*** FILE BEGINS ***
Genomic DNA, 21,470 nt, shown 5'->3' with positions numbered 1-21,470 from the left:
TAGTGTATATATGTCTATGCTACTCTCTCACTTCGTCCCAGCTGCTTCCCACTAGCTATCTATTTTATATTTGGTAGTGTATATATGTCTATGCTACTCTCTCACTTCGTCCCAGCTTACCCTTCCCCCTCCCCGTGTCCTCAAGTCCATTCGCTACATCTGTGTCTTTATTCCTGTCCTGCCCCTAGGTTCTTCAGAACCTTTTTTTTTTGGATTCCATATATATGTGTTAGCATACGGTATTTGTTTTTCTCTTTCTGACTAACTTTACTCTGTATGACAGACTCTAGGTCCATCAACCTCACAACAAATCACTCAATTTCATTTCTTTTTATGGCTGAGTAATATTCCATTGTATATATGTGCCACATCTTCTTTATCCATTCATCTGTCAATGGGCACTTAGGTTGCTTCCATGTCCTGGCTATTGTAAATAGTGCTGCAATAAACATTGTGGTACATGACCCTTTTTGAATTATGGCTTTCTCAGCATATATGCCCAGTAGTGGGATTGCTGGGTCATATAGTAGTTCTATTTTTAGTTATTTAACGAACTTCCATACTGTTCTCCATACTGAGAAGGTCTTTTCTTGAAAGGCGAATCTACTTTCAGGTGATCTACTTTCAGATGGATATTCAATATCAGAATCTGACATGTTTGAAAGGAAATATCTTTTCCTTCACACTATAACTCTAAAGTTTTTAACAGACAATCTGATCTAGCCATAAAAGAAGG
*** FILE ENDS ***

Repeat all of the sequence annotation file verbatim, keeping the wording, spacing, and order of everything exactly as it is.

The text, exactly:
Genomic DNA, 21,470 nt, shown 5'->3' with positions numbered 1-21,470 from the left:
TAGTGTATATATGTCTATGCTACTCTCTCACTTCGTCCCAGCTGCTTCCCACTAGCTATCTATTTTATATTTGGTAGTGTATATATGTCTATGCTACTCTCTCACTTCGTCCCAGCTTACCCTTCCCCCTCCCCGTGTCCTCAAGTCCATTCGCTACATCTGTGTCTTTATTCCTGTCCTGCCCCTAGGTTCTTCAGAACCTTTTTTTTTTGGATTCCATATATATGTGTTAGCATACGGTATTTGTTTTTCTCTTTCTGACTAACTTTACTCTGTATGACAGACTCTAGGTCCATCAACCTCACAACAAATCACTCAATTTCATTTCTTTTTATGGCTGAGTAATATTCCATTGTATATATGTGCCACATCTTCTTTATCCATTCATCTGTCAATGGGCACTTAGGTTGCTTCCATGTCCTGGCTATTGTAAATAGTGCTGCAATAAACATTGTGGTACATGACCCTTTTTGAATTATGGCTTTCTCAGCATATATGCCCAGTAGTGGGATTGCTGGGTCATATAGTAGTTCTATTTTTAGTTATTTAACGAACTTCCATACTGTTCTCCATACTGAGAAGGTCTTTTCTTGAAAGGCGAATCTACTTTCAGGTGATCTACTTTCAGATGGATATTCAATATCAGAATCTGACATGTTTGAAAGGAAATATCTTTTCCTTCACACTATAACTCTAAAGTTTTTAACAGACAATCTGATCTAGCCATAAAAGAAGG